I visited the site today, I saw some work that is already underway to improve the amenities and the facilities there, but much more needs to be done. There is a master planning initiative underway to develop a master plan for ANGAU. We have committed to partner, go fifty-fifty, with the PNG government to develop a new hospital. But it’s got to be about more about just the building. A hospital is about the people who work in it, the people who manage it and the people who receive care there. We have a good example in the Lae Private Hospital and it’s good to see Sherron Lewis here, who we have got know over recent months. We have to ensure that there is a willingness and commitment to not only develop the hospital but to maintain it—maintain it as a world class entity. The money will be spent, but we need to make sure that the equipment is maintained, that the infrastructure is maintained, that the workers in the hospital are trained to the best of their ability and that the level of health care provided is of the highest possible standard. That’s the commitment that we have to the people of Lae and the surrounding provinces. We look forward to working with the Lae community to realise this vision of a world-class hospital here in Lae to join with the private hospital that already exists.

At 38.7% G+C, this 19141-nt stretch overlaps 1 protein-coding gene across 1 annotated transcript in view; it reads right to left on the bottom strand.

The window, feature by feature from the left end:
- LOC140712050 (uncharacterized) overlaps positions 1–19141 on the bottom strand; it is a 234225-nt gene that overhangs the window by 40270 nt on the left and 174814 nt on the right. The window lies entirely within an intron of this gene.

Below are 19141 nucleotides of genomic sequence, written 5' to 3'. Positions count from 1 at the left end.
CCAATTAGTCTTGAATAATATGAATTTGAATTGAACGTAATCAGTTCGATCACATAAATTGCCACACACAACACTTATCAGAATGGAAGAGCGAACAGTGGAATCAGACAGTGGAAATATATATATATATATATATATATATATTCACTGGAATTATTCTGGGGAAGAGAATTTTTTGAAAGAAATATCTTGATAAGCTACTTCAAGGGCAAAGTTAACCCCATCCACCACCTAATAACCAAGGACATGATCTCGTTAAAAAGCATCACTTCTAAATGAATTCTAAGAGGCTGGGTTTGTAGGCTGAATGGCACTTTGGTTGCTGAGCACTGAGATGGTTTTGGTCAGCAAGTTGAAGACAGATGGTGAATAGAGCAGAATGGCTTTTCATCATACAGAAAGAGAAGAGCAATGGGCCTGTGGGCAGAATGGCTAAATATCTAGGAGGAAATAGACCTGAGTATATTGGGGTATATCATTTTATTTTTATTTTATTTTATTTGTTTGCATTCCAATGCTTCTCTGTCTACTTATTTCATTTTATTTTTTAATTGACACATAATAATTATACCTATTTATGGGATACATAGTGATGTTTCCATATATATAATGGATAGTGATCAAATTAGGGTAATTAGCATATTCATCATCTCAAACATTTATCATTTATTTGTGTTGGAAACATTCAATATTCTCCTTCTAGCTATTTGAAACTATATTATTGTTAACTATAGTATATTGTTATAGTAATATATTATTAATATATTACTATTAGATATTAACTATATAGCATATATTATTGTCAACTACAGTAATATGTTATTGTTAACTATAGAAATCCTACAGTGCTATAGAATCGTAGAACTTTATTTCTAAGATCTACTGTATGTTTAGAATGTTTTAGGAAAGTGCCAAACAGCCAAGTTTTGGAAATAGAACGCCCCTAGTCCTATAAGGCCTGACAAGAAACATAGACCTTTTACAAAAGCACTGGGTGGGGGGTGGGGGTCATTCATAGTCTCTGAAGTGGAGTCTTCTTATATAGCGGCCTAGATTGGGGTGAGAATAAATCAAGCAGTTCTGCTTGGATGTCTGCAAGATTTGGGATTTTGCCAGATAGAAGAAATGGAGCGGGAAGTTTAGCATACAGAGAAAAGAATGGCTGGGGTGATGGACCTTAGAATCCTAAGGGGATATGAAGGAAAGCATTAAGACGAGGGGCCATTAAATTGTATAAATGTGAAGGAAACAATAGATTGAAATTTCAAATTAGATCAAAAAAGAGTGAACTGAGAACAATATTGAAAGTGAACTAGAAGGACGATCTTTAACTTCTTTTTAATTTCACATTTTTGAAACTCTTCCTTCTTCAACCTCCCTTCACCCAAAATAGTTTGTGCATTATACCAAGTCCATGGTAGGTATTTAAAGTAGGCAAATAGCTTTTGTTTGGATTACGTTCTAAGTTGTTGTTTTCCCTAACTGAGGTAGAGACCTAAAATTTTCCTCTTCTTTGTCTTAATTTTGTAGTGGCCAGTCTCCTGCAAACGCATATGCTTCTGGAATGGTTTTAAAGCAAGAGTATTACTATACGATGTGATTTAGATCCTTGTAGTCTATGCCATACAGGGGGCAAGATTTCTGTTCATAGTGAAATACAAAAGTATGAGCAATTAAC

Lae is not only a business hub. I understand that of the 7.8 million people in Papua New Guinea, about five million people orient towards Lae for services. So this is an important centre for many reasons. I want to congratulate the businesses here who do so much to keep the community buoyant and focusing on a more dynamic future, for that is what we want for the Australia-Papua New Guinea relationship. It’s a close relationship—we are the dearest of friends—we have great affection for each other, but what we need to share is a vision for a more dynamic future, where the citizens of this great country and the citizens of Australia together share peace and prosperity. Thank you for your attendance here today.